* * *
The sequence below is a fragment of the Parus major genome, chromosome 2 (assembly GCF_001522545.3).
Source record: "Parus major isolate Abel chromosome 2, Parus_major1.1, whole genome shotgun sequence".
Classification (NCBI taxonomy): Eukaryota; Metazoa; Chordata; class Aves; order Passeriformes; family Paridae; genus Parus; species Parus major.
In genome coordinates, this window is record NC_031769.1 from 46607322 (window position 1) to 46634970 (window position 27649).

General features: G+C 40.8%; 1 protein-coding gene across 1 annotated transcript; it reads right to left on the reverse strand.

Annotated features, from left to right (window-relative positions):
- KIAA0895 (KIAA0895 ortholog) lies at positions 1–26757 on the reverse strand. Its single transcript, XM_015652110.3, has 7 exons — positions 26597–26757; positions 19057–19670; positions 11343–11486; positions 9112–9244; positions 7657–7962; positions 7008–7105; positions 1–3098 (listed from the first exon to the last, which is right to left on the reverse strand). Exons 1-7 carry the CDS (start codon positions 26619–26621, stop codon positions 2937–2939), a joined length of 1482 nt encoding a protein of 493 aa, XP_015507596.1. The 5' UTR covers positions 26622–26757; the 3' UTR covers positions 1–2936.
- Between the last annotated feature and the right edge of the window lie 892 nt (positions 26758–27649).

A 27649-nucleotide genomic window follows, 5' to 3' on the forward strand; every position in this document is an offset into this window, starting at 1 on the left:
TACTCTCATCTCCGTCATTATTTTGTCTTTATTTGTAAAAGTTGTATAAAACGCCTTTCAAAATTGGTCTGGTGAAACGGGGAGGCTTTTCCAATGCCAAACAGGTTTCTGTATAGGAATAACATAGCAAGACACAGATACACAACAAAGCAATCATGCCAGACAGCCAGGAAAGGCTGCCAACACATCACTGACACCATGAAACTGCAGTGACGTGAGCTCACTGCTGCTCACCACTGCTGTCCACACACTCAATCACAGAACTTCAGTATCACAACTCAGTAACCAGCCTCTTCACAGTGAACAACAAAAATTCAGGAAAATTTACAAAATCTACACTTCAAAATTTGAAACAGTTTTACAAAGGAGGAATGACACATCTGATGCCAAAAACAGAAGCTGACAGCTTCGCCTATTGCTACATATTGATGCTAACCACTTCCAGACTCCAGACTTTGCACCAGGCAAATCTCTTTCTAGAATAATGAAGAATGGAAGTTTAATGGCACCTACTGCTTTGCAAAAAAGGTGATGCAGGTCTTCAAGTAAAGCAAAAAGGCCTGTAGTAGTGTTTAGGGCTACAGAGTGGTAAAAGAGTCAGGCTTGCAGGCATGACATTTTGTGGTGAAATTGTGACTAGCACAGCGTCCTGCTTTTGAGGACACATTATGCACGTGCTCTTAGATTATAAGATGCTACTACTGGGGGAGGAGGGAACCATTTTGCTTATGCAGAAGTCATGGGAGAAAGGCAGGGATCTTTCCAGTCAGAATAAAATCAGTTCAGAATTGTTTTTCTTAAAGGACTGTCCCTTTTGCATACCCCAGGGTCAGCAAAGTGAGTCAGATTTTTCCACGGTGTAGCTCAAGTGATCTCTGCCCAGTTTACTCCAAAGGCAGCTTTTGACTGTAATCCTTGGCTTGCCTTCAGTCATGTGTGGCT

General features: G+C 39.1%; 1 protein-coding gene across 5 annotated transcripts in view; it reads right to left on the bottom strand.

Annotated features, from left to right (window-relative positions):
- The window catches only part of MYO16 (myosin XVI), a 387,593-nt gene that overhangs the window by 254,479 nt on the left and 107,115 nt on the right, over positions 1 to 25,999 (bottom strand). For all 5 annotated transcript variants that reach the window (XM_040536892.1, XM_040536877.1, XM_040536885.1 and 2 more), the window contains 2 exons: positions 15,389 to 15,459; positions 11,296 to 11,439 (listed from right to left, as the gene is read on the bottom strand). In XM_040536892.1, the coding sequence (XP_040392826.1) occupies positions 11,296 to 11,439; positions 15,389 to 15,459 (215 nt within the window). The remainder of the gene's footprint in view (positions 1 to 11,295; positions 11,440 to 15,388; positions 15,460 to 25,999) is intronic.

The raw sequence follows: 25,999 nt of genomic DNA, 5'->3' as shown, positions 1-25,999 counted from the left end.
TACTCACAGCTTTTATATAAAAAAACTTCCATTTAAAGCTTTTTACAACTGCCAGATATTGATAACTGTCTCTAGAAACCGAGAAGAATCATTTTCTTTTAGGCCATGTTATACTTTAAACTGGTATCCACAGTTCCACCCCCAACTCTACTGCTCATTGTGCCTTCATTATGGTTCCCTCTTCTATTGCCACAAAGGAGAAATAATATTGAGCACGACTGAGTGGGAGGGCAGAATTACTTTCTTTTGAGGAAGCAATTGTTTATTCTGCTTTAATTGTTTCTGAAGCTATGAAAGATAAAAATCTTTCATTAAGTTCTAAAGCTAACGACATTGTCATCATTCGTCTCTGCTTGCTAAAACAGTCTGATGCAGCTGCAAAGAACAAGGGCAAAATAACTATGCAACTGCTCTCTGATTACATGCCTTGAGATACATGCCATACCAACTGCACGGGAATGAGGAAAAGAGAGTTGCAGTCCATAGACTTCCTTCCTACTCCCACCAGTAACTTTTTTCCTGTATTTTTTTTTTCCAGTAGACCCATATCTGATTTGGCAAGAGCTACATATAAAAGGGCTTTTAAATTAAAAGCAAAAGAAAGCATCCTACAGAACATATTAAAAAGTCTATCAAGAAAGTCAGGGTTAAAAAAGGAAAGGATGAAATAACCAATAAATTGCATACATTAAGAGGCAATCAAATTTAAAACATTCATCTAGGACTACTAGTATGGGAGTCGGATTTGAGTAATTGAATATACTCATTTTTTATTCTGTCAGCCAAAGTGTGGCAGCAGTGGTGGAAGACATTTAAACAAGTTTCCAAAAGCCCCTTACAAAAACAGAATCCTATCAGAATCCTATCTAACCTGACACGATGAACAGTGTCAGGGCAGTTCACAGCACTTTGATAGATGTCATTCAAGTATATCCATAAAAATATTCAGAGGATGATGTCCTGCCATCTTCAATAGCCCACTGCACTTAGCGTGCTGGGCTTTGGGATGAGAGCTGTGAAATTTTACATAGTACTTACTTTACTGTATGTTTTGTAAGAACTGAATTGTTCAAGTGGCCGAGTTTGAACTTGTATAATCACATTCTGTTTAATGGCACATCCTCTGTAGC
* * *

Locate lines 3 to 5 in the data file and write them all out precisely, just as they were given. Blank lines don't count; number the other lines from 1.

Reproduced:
Classification (NCBI taxonomy): Eukaryota; Metazoa; Chordata; class Aves; order Passeriformes; family Paridae; genus Parus; species Parus major.
In genome coordinates, this window is record NC_031769.1 from 46607322 (window position 1) to 46634970 (window position 27649).

General features: G+C 40.8%; 1 protein-coding gene across 1 annotated transcript; it reads right to left on the reverse strand.